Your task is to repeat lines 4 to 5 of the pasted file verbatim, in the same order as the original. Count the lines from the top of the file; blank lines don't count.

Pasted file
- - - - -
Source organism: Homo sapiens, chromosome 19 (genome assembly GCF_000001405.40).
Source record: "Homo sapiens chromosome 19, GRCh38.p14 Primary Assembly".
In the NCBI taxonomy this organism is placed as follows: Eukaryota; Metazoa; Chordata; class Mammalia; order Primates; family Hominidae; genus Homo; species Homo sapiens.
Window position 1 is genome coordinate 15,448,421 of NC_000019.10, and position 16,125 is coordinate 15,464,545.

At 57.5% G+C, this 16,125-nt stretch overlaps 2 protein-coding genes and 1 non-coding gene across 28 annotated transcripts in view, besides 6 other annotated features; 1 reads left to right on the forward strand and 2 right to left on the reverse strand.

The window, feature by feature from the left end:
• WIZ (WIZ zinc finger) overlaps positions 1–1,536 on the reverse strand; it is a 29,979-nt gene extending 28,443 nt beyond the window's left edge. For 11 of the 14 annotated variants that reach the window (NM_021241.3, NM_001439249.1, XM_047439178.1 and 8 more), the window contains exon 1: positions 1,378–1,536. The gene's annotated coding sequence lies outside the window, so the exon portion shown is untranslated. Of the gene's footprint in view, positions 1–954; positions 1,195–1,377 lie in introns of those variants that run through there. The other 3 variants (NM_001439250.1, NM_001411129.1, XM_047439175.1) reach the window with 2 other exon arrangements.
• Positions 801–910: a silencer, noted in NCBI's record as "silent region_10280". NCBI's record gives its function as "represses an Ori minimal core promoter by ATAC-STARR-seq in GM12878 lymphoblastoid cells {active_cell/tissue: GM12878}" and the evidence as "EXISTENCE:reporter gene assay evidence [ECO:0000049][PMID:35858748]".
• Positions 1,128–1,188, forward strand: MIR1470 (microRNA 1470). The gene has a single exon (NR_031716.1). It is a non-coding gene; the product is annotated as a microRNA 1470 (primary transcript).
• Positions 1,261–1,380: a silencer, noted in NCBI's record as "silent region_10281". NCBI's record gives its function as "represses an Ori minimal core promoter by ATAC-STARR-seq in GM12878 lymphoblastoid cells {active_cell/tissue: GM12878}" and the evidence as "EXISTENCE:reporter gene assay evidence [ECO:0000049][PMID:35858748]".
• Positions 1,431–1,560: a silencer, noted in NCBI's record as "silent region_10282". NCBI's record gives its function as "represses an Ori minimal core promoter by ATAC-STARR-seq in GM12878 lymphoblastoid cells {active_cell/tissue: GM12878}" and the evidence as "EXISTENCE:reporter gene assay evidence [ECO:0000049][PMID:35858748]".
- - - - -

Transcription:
Window position 1 is genome coordinate 15,448,421 of NC_000019.10, and position 16,125 is coordinate 15,464,545.

At 57.5% G+C, this 16,125-nt stretch overlaps 2 protein-coding genes and 1 non-coding gene across 28 annotated transcripts in view, besides 6 other annotated features; 1 reads left to right on the forward strand and 2 right to left on the reverse strand.